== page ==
Spread Condo or HOA News Quickly with Online Tools

Keep your condo/HOA neighbors in the know with a listserv or online group, but watch out for the downsides.

You'll probably need a monitor to ensure comments stay within the rules if you choose to set up a website or a listserv for your community. Image: Klaus Tiedge/Blend Images/Getty Images

Well-informed condominium and home owners association members are likely to make smart decisions about their homes and communities. That builds value for all.

Yet staying knowledgeable can be time-consuming. Years ago, neighbors spread news through a telephone tree. Today, that task is no longer slow and cumbersome, thanks to listservs, websites, and web-based groups.

Listserv: A good news, bad news tale

An HOA or condo listserv is an online site where home owners can register their email address—and keep it hidden from other users—and then send emails to and view emails from others who join the list. “Our listserv makes communication faster,” says Sue Walton, who’s on her 40-unit condo association’s communications committee in Evanston, Ill. Walton uses a listserv built into her association’s website. “We like it a lot.”

If you don’t have a website or yours doesn’t have listserv capability, L-Soft offers a free listserv, as do Majordomo and Mailman. “You can set up a listserv so members have to be invited or request permission to join,” explains Walter Wimberly, a web developer in Orlando. “That keeps outside people off and makes sure salespeople won’t cause problems.”

However, listservs can be complicated. “Once you get them set up, they’re easy to administer,” says Bill Horne, owner of William Warren Consulting, an online data security company in Sharon, Mass. “But you’re in for a steep learning curve.” Horne, a self-professed “ubertechie,” spent a week and a half working out the bugs on a listserv for his son’s scout troop.

Group websites

It takes only a few minutes to create a group at a website like Google, Yahoo, or Nexo. However, those who join must set up an account, which some might be hesitant to do. “Those groups are supported by advertising,” says Horne. You also may have to put up with ads on each email that goes through the list.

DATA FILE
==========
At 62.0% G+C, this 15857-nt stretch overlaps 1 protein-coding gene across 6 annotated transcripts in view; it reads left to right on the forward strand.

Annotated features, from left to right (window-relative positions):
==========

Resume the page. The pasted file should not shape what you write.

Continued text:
Be sure to read the privacy policy of the website before you create a group so you know if users will be bombarded with ads on their browsers or the companies will sell user data to other companies. Also advise members to adjust their privacy settings so they control how much advertising they receive.

With both listservs and web-based groups, you’ll probably need a monitor. “A lot of angry people will, when not face-to-face with others, take out their aggression on everybody,” explains Teri Ross, president of Imagine That, an Internet marketing company in Minneapolis. “Establish terms and conditions up front—no attacks or profanity, and be respectful.”

Also consider rules governing whether home owners can “sell” themselves on your site. Perhaps Joe has a home-based cookie business. Users may get angry if he posts seemingly friendly messages that are veiled ads. “Others almost always resent people taking up their time with promotions,” says Horne. “The exception is lines of text after a person’s signature. People will tolerate ads there.”

If home owners don’t follow your rules, you may need to eliminate their access. “It’s easier to shut down an email account with a listserv,” says Wimberly. “You can also do it with an online group, but often the offending messages remain for everyone to see.”

How long should monitoring take? That depends on the size of your group and how active members are. It could be just an hour a week, says Wimberly. If it takes much longer, arrange for several people to share the work.